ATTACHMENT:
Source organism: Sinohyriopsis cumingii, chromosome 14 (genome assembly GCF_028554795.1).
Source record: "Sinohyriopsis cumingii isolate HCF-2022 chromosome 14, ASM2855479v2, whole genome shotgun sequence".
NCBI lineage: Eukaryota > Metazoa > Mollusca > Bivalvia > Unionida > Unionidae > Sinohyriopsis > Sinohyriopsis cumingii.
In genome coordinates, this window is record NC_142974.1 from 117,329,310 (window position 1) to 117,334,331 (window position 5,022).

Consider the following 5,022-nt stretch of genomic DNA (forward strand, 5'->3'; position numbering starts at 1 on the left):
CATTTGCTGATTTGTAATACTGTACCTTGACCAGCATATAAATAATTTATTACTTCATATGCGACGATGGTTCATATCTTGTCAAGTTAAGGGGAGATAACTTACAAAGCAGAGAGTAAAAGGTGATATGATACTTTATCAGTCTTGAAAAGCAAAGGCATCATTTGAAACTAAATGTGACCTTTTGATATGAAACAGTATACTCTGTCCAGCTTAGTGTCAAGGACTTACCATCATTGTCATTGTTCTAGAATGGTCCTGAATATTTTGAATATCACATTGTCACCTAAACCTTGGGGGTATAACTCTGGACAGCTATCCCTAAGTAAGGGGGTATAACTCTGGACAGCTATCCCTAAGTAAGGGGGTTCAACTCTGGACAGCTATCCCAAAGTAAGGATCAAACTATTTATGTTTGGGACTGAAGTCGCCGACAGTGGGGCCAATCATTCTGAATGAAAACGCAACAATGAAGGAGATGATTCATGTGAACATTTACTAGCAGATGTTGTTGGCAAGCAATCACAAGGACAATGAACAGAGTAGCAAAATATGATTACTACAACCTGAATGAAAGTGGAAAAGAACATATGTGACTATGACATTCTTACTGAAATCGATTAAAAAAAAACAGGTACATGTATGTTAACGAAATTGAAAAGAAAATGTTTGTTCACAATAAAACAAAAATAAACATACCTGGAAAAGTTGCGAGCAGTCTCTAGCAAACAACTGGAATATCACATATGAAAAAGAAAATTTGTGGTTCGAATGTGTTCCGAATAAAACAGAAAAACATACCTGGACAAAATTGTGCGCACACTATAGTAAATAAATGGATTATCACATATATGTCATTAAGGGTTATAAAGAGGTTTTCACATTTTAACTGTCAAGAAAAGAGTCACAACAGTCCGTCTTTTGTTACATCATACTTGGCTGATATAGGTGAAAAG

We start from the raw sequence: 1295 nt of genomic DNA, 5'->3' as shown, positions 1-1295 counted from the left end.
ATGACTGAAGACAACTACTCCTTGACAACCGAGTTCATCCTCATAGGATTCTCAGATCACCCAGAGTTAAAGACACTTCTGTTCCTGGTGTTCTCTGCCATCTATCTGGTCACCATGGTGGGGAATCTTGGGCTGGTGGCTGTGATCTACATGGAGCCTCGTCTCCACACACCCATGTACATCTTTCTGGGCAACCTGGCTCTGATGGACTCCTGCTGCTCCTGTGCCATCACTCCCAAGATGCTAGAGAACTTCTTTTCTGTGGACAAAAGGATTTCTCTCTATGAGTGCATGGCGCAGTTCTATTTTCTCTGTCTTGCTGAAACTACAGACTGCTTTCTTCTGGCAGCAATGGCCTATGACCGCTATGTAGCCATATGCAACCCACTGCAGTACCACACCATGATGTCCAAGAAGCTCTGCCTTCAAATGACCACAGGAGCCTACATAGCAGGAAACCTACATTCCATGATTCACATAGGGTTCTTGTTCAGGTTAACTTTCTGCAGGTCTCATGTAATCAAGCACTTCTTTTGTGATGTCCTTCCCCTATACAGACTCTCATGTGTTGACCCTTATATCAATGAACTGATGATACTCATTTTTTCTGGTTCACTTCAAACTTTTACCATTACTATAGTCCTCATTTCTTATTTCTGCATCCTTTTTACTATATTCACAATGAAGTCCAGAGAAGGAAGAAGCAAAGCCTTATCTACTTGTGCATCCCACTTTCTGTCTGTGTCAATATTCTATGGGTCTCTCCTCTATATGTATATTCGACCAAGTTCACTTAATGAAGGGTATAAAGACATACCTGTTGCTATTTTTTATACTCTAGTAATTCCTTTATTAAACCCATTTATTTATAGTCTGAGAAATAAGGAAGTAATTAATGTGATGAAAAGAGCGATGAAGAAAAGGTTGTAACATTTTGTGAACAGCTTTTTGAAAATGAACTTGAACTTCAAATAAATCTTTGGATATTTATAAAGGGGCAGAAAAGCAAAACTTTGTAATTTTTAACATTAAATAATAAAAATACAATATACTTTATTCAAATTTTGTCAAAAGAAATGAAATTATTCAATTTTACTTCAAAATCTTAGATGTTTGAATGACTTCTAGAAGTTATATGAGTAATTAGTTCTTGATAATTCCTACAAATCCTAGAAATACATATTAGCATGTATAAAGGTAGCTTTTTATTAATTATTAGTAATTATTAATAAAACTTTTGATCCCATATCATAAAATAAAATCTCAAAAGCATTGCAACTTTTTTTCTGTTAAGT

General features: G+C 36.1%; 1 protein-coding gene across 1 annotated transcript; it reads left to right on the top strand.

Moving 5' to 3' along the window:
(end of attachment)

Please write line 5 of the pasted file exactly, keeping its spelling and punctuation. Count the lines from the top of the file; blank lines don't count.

Consider the following 5,022-nt stretch of genomic DNA (forward strand, 5'->3'; position numbering starts at 1 on the left):